Odyssey Funmaries #2: Nestor (Book III)


First off, let’s dispel some misconceptions that have been passed down through the ages concerning King Nestor:

  • Though described (in the Fagles translation) as a “breaker of horses,” Nestor was not — as has been widely rumored — the Greek equivalent of Luca Brasi. (Consider.) “Breaker of horses” can be roughly translated as an accolade meaning “Marlboro man who engages in cowpunching and/or battle in a better fashion than all the others.” (I consulted David Stanley and Elaine Thatcher’s indispensable Cowboy Poets & Cowboy Poetry for this bit of scholarship.) In Richard Lattimore’s translation of Homer’s The Iliad, the final line of the poem is, “Such was their burial of Hektor, breaker of horses.” In summary, “breaker of horses” = the shit.
  • The Greek Nestor was not the inspiration for the animated Christmas special “Nestor, the Long-Eared Donkey.” (Shelly Hines voiced Nestor.) The Greek Nestor did, however, have Spock-like ears which frequently drew the jibes of his junior high classmates.
  • Finally, to find yet another way to bring up “Lost” as it may or may not relate to Wandering Rocks, the mythological Nestor is not in fact the inspiration for “Lost’s” Richard Alpert … but that character is played by the eyeliner-loving Nestor Carbonell! Possibly true fact: Carbonell was doomed to a forgotten Hollywood career until ear-reduction surgery made him palatable to behold with mortal eyes.


Now that we’ve cleared that up, let’s cut to the chase: Nestor is a good-natured windbag. Nestor is basically that war veteran you had to interview for a fourth grade English assignment, the one where your teacher told you to pick someone from your church or community who had Valuable Life Experience and Wisdom to impart. Your parents knew Nestor from the nursing home where your grandmother stayed, so they arranged the interview. You went into it thinking, “This might be all right if this guy was in combat and is going to recount for me thrilling tales of heroism.” But once the interview begins, you realize that this whole assignment is merely an exercise better described as “Listening To Old People Ramble And Impart Unsolicited Advice” and could go on for as long as three hours. Because once Nestor has an audience, all he wants to do is talk it to death. (Lucky you!)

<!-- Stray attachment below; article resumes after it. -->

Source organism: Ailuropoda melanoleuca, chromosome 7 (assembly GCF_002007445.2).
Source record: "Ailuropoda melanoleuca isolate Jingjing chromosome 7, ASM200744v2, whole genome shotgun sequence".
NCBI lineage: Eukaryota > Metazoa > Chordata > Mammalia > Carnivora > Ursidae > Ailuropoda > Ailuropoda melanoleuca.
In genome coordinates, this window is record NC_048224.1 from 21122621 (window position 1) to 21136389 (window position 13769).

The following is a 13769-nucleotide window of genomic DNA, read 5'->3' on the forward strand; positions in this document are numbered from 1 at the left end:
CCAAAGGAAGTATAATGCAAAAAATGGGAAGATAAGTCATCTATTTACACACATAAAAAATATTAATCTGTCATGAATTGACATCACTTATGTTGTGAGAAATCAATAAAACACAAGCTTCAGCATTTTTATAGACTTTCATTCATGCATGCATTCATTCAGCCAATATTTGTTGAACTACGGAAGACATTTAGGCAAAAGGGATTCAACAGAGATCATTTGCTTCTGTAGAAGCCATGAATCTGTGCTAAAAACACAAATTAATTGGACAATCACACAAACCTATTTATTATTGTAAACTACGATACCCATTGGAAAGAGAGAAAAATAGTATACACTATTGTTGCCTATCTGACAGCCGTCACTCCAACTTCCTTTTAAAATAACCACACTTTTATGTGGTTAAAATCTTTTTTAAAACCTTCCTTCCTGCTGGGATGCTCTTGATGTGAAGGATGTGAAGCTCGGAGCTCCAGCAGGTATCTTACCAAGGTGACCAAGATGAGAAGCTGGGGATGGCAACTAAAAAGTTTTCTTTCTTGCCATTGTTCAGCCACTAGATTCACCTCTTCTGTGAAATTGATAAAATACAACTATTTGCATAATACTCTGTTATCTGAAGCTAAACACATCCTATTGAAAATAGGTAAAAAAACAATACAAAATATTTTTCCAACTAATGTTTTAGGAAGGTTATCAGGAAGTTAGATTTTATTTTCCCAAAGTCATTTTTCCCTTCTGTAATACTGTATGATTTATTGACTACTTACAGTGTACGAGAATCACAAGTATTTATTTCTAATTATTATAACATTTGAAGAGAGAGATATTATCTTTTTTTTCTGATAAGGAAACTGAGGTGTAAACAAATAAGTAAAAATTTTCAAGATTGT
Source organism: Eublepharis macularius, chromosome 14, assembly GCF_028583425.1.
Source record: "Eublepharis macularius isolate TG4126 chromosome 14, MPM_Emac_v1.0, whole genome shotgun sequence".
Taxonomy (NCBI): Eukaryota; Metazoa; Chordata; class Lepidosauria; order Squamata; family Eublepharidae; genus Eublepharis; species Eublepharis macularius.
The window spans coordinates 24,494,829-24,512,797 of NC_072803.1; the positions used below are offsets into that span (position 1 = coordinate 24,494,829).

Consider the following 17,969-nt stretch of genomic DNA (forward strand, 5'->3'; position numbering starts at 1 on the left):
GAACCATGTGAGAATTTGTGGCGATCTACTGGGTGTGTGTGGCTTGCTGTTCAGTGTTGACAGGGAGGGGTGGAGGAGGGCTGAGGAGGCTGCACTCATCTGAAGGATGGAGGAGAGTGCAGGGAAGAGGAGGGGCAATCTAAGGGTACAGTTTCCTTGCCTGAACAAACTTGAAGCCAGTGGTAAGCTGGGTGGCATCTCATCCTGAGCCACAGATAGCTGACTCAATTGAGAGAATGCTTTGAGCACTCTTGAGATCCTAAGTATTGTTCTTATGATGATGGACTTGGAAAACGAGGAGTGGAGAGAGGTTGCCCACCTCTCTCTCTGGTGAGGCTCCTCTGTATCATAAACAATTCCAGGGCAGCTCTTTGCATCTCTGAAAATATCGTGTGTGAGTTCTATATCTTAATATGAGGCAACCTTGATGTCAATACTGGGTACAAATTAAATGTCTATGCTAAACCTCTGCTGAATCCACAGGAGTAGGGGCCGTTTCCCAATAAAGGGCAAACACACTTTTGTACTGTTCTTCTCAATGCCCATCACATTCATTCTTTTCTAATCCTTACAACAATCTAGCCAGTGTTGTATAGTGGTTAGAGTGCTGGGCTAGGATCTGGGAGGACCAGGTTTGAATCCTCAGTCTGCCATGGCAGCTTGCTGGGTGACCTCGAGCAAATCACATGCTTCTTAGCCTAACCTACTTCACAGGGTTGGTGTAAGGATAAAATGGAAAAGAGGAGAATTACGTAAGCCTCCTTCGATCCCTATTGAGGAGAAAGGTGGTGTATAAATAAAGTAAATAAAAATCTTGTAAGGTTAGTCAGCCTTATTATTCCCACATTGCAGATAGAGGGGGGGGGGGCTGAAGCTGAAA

This is what garrulous Nestor does to poor Telemachus, who just wants to track down his dad. A simple “Go talk to Menelaus” from Nestor would have sufficed. Instead, he winds himself up with ominous, throat-clearing lines like, “Ah dear boy, since you call back such memories,” and “Gladly, my boy, I’ll tell you the story first to last.” In a bit of dramatic irony, Nestor tells Telemachus

“But so many things we suffered, past that count–

what mortal in this wide world could tell it all?

Not if you sat and probed his memory, five, six years,

delving for all the pains our brave Achaeans bore there.

Your patience would fray, you’d soon head for home…” [3.125-130]


Frayed patience, indeed. There are so many red flags in Nestor’s preambles that it’s hard to keep track. Nestor addressing Telemachus as “boy” (a sure sign that the elder has long-winded wisdom to impart); repeated acknowledgments of “such memories,” a black hole of nostalgia the hearer will soon vanish in; and Fagles translating Nestor’s first words with this preface: “Nestor the noble charioteer replied at length.” Indeed.

Telemachus is shrewd enough to know that flattering Nestor is better than saying, “Enough, old man, I’m out like the fat kid in dodgeball.” He eggs Nestor on with lines like, “Nestor excels all men for sense and justice/his knowledge of the world.” Like many old people who ramble on and on, though, Nestor works up an appetite and rewards Telemachus’s patience with a whole bunch of food. Say this much for Nestor: He knows hospitality. He invites Telemachus back to his “regal palace” and mixes a bowl of eleven-year-old wine (no Two Buck Chuck, these spirits). The next morning he gets his son Thrasymedes to chop up a heifer ( “the ax chopped/the neck tendons through,” translates Fagles), tells his youngest daughter Polycaste to rub Telemachus down with oil (awkward), then serves up prime cuts and more wine before giving Telemachus “a good full-maned team” of horses. So all-in-all he’s a pretty swell guy. You’d just better be comfortable once he starts talking.

Countdown to Bloomsday…

We read page 1 of Ulysses in 17 days!

Don’t get caught unawares!


3 Responses

  1. All due respect to Roger Miller, but that Nestor donkey thing is a complete rip. It’s just a blatantly prosteletizing Rudolph.

    And I’m finding there’s a lot of bathing in olive oil throughout antiquity. Is this at all hygienic? Has anyone tried this?

  2. […] About Wandering Rocks ← Odyssey Funmaries #2: Nestor (Book III) […]

  3. […] is a pompous windbag. He’s Joyce’s Nestor. (In all fairness, Homer’s Nestor seemed far less pompous.) The first physical trait we see […]

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